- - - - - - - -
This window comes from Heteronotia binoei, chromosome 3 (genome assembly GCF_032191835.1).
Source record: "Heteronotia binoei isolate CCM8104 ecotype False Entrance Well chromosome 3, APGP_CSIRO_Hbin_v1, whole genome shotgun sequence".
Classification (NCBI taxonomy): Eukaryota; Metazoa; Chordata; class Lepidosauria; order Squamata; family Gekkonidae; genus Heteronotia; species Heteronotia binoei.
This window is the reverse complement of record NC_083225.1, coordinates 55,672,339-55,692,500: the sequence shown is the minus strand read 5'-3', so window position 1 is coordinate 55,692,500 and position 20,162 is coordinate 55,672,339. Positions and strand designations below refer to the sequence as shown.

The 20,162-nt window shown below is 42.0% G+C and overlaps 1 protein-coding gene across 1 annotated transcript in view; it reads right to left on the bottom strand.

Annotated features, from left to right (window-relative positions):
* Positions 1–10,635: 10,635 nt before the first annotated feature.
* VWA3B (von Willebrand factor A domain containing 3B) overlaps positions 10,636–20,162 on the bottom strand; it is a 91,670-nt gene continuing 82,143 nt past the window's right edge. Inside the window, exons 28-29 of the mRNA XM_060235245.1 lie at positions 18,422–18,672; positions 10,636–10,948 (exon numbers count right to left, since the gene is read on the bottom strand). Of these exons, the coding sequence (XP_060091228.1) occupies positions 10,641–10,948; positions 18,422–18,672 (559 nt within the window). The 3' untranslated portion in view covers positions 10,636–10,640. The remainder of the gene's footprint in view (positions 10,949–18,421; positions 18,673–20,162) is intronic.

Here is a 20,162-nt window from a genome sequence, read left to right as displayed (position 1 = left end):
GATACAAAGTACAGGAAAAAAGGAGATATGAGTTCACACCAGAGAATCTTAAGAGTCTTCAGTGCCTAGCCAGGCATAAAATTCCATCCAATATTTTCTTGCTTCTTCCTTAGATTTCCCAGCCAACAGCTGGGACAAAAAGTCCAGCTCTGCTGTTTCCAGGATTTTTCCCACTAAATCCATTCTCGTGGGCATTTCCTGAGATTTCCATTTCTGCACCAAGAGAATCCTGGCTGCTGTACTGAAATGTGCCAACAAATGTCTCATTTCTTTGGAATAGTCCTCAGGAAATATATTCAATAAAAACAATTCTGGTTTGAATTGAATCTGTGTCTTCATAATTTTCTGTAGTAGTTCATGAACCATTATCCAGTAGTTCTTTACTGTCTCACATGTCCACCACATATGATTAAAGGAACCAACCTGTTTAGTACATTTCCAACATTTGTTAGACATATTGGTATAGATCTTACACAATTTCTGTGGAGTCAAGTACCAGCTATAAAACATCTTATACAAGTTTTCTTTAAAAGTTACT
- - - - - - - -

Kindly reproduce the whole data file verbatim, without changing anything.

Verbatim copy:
This window comes from Heteronotia binoei, chromosome 3 (genome assembly GCF_032191835.1).
Source record: "Heteronotia binoei isolate CCM8104 ecotype False Entrance Well chromosome 3, APGP_CSIRO_Hbin_v1, whole genome shotgun sequence".
Classification (NCBI taxonomy): Eukaryota; Metazoa; Chordata; class Lepidosauria; order Squamata; family Gekkonidae; genus Heteronotia; species Heteronotia binoei.
This window is the reverse complement of record NC_083225.1, coordinates 55,672,339-55,692,500: the sequence shown is the minus strand read 5'-3', so window position 1 is coordinate 55,692,500 and position 20,162 is coordinate 55,672,339. Positions and strand designations below refer to the sequence as shown.

The 20,162-nt window shown below is 42.0% G+C and overlaps 1 protein-coding gene across 1 annotated transcript in view; it reads right to left on the bottom strand.

Annotated features, from left to right (window-relative positions):
* Positions 1–10,635: 10,635 nt before the first annotated feature.
* VWA3B (von Willebrand factor A domain containing 3B) overlaps positions 10,636–20,162 on the bottom strand; it is a 91,670-nt gene continuing 82,143 nt past the window's right edge. Inside the window, exons 28-29 of the mRNA XM_060235245.1 lie at positions 18,422–18,672; positions 10,636–10,948 (exon numbers count right to left, since the gene is read on the bottom strand). Of these exons, the coding sequence (XP_060091228.1) occupies positions 10,641–10,948; positions 18,422–18,672 (559 nt within the window). The 3' untranslated portion in view covers positions 10,636–10,640. The remainder of the gene's footprint in view (positions 10,949–18,421; positions 18,673–20,162) is intronic.

Here is a 20,162-nt window from a genome sequence, read left to right as displayed (position 1 = left end):
GATACAAAGTACAGGAAAAAAGGAGATATGAGTTCACACCAGAGAATCTTAAGAGTCTTCAGTGCCTAGCCAGGCATAAAATTCCATCCAATATTTTCTTGCTTCTTCCTTAGATTTCCCAGCCAACAGCTGGGACAAAAAGTCCAGCTCTGCTGTTTCCAGGATTTTTCCCACTAAATCCATTCTCGTGGGCATTTCCTGAGATTTCCATTTCTGCACCAAGAGAATCCTGGCTGCTGTACTGAAATGTGCCAACAAATGTCTCATTTCTTTGGAATAGTCCTCAGGAAATATATTCAATAAAAACAATTCTGGTTTGAATTGAATCTGTGTCTTCATAATTTTCTGTAGTAGTTCATGAACCATTATCCAGTAGTTCTTTACTGTCTCACATGTCCACCACATATGATTAAAGGAACCAACCTGTTTAGTACATTTCCAACATTTGTTAGACATATTGGTATAGATCTTACACAATTTCTGTGGAGTCAAGTACCAGCTATAAAACATCTTATACAAGTTTTCTTTAAAAGTTACT